Acourt Settlers in United States in the 18th Century
- John Acourt, who landed in Barbados in 1715 
Acourt migration to Australia +
Emigration to Australia
followed the First Fleets
of convicts, tradespeople and early settlers. Early immigrants include:
Acourt Settlers in Australia in the 19th Century
- Elizabeth Acourt, who arrived in Adelaide, Australia aboard the ship "Andromache" in 1850 
- Jacob Acourt, who arrived in Adelaide, Australia aboard the ship "Andromache" in 1850 
Acourt migration to New Zealand +
Emigration to New Zealand followed in the footsteps of the European explorers, such as Captain Cook (1769-70): first came sealers, whalers, missionaries, and traders. By 1838, the British New Zealand Company had begun buying land from the Maori tribes, and selling it to settlers, and, after the Treaty of Waitangi in 1840, many British families set out on the arduous six month journey from Britain to Aotearoa to start a new life. Early immigrants include:
Acourt Settlers in New Zealand in the 19th Century
- James Acourt, who landed in Lower Hutt, New Zealand in 1840
- James A'Court, aged 25, a farm labourer, who arrived in Port Nicholson aboard the ship "London" in 1842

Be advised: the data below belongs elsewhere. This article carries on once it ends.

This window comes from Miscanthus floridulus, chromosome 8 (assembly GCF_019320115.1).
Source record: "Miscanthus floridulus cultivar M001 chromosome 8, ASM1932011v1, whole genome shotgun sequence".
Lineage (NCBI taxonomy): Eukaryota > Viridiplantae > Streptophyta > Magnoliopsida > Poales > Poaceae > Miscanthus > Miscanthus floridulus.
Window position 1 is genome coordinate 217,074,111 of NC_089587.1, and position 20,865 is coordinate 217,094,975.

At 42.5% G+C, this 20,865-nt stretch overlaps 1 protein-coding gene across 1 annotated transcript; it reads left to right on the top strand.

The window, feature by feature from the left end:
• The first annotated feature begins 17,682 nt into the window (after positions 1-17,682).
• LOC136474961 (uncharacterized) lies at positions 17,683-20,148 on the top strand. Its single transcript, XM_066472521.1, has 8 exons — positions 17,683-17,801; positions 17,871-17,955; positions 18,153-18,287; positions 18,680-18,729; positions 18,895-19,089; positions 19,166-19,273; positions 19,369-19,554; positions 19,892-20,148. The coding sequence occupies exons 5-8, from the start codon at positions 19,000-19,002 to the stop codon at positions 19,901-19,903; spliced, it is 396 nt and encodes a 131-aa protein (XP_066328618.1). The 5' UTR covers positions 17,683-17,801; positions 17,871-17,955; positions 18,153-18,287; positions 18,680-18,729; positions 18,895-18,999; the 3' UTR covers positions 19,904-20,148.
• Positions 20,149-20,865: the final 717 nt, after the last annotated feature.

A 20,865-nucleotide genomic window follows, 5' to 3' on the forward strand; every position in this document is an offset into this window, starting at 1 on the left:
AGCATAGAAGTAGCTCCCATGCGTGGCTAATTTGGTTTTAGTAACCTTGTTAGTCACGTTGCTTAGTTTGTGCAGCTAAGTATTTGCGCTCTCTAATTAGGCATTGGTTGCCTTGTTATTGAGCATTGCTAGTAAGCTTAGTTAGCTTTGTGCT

- Catherine A'Court, aged 21, who arrived in Port Nicholson aboard the ship "London" in 1842
Contemporary Notables of the name Acourt (post 1700) +
- Alan A'Court (1934-2009), English footballer
- Charles A'Court (1819-1903), Liberal Party politician in the United Kingdom
- Dennis A'Court (b. 1937), Welsh cricketer
Related Stories +
The Acourt Motto +
The motto was originally a war cry or slogan. Mottoes first began to be shown with arms in the 14th and 15th centuries, but were not in general use until the 17th century. Thus the oldest coats of arms generally do not include a motto. Mottoes seldom form part of the grant of arms: Under most heraldic authorities, a motto is an optional component of the coat of arms, and can be added to or changed at will; many families have chosen not to display a motto.
Motto: Grandescunt aucta labore
Motto Translation: What is increased by Labour grows greater.
- ^ The Norman People and Their Existing Descendants in the British Dominions and the United States Of America. Baltimore: Genealogical Publishing, 1975. Print. (ISBN 0-8063-0636-X)
- ^ Filby, P. William, Meyer, Mary K., Passenger and immigration lists index : a guide to published arrival records of about 500,000 passengers who came to the United States and Canada in the seventeenth, eighteenth, and nineteenth centuries. 1982-1985 Cumulated Supplements in Four Volumes Detroit, Mich. : Gale Research Co., 1985, Print (ISBN 0-8103-1795-8)
- ^ State Records of South Australia. (Retrieved 2010, November 5) ANDROMACHE 1850. Retrieved http://www.slsa.sa.gov.au/BSA/1850Andromache.gif